Impact of the COVID-19 crisis on household incomes and savings: results after one year in the light of the consumer survey

Since April 2020, the monthly consumer survey has contained two additional questions to monitor the impact of the health crisis on the financial situation of households. Every month, this survey polls a representative sample of 1 850 consumers.

This article analyses the results over a one-year period and places them in perspective[1].

COVID-19 represents an exceptional crisis which has clearly affected the consumer confidence indicator. In March-April 2020, that indicator fell even faster and more sharply than at the outbreak of the 2008-2009 financial crisis. Its subsequent recovery was more uneven (influenced by the health measures, data on infection rates, the advent of vaccines, etc.) but in the end it seems that confidence recovered at a very similar rate during the two crises.

The first specific question on the impact of the crisis concerns households’ loss of income. Although certain categories of people, especially the self-employed, have been hard hit by the crisis, around eight in ten households have suffered no loss of income or no more than 10%. One of the explanations for this situation is that some sections of the population – pensioners and benefit claimants – receive a guaranteed income. Among the working population, the perception of income loss has diminished somewhat as the crisis unfolded. Over time, some businesses and self-employed workers have managed to adapt in order to restart some or all of their activities as far as possible, while adhering to the health rules. The phases in which the lockdown was lifted also limited the losses, while the compensatory measures introduced by the government have, up to now, helped to lessen part of the shock in a structural way.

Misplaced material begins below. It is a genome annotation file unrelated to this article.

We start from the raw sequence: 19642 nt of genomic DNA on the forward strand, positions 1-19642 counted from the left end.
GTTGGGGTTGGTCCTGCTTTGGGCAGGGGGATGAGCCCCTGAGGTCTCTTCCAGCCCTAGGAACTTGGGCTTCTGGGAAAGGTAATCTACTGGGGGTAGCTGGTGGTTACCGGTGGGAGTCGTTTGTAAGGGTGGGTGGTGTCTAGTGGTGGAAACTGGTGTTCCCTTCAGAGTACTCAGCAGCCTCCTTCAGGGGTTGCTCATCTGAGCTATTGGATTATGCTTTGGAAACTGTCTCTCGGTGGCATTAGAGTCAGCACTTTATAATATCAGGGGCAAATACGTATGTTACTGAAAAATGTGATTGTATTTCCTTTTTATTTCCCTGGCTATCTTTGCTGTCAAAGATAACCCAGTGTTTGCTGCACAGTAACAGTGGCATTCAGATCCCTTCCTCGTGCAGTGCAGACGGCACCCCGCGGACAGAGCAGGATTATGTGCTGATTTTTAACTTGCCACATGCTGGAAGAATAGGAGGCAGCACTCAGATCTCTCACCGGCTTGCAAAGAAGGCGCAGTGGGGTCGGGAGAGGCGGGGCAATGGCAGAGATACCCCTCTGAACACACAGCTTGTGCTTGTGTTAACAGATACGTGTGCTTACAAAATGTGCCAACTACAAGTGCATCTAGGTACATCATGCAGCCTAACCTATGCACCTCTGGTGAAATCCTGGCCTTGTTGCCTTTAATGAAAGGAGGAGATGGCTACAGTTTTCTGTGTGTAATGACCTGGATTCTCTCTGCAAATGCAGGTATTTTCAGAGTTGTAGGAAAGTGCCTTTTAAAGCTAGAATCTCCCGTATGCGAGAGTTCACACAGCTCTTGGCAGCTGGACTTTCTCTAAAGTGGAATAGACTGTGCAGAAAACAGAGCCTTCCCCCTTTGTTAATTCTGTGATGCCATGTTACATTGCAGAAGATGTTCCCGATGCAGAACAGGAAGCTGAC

It is also clear that households on modest incomes have suffered more, even if their loss of income was only small.

The loss of income is that much easier to bear if the household has substantial savings which can be used to cushion the shock. The second additional question introduced in the survey concerns the size of the savings buffer[2] available to the household.

The survey reveals that more than one in two households have a savings buffer sufficient to cover more than six months of current expenditure. Conversely, one household in ten has minimal savings, barely enough to cover one month. In the event of loss of income, this category of households is particularly vulnerable and could very quickly get into difficulties. That risk of hardship, linked to meagre financial reserves, is most acute for persons not economically active (except for pensioners).

Among the population losing more than 10% of their income, the savings buffer is being used up, especially in the case of households whose savings are already limited.

In conclusion, the survey results show that some sections of the population have very largely escaped the detrimental financial impact of the crisis. Some socio-occupational categories have been harder hit, but overall the situation has not worsened over time, particularly thanks to the compensatory aid and the adaptability demonstrated by businesses and self-employed workers. Conversely, some hardship risks are increasing: the savings buffer of those incurring a loss of income while having only fairly modest savings is tending to be used up.


[1] The National Bank publishes the results of the consumer survey on its NBB.Stat website, including those relating to the two special “COVID-19” questions. The monthly press releases on consumer confidence have already contained specific comments on those points.

[2] Savings buffer, expressed as a number of months, to cover the necessary expenditure (rent, shopping, etc.) and to ensure household subsistence.